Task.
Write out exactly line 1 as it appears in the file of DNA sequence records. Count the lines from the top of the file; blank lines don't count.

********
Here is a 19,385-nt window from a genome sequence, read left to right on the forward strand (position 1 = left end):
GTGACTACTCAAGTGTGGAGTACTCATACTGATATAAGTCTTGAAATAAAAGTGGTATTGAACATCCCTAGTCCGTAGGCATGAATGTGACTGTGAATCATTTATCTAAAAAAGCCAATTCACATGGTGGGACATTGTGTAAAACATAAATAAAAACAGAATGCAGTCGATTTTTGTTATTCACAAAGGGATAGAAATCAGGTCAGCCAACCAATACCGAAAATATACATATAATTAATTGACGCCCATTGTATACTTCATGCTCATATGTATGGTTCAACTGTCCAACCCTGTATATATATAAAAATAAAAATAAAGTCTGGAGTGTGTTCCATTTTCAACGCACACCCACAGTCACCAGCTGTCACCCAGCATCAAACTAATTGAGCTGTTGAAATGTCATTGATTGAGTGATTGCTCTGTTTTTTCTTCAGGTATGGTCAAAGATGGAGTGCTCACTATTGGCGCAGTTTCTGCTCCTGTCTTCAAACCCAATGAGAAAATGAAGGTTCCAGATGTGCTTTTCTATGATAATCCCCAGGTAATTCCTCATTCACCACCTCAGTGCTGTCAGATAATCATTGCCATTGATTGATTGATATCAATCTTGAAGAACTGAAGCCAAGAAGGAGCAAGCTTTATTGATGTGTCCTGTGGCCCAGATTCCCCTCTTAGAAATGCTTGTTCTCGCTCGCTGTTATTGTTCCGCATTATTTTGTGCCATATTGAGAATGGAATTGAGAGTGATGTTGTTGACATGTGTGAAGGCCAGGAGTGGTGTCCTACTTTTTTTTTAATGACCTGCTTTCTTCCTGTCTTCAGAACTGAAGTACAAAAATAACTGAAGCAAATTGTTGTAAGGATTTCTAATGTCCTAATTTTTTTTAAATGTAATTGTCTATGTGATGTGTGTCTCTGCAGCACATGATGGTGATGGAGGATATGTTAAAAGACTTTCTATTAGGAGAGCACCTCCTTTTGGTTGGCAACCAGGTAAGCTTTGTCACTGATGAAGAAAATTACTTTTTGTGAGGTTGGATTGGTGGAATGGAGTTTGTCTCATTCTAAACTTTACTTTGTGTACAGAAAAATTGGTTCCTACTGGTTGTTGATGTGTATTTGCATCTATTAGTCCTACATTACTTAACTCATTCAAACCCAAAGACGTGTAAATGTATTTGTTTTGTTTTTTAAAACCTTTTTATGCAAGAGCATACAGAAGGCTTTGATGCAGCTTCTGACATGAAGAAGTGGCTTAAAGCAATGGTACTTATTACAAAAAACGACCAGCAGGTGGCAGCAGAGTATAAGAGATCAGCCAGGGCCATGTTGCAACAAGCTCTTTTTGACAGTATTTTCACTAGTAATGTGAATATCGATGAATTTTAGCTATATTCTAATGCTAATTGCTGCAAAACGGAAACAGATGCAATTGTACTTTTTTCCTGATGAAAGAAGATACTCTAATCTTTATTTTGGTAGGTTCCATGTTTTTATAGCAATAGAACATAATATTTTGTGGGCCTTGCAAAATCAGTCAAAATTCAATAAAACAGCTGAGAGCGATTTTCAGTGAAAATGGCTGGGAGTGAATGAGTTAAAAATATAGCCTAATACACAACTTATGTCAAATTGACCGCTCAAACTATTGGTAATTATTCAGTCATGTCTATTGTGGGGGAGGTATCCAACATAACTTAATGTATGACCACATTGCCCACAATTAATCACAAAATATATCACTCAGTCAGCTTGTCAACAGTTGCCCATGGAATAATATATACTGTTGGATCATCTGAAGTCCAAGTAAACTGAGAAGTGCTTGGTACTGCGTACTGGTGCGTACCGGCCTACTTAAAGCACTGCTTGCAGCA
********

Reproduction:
Here is a 19,385-nt window from a genome sequence, read left to right on the forward strand (position 1 = left end):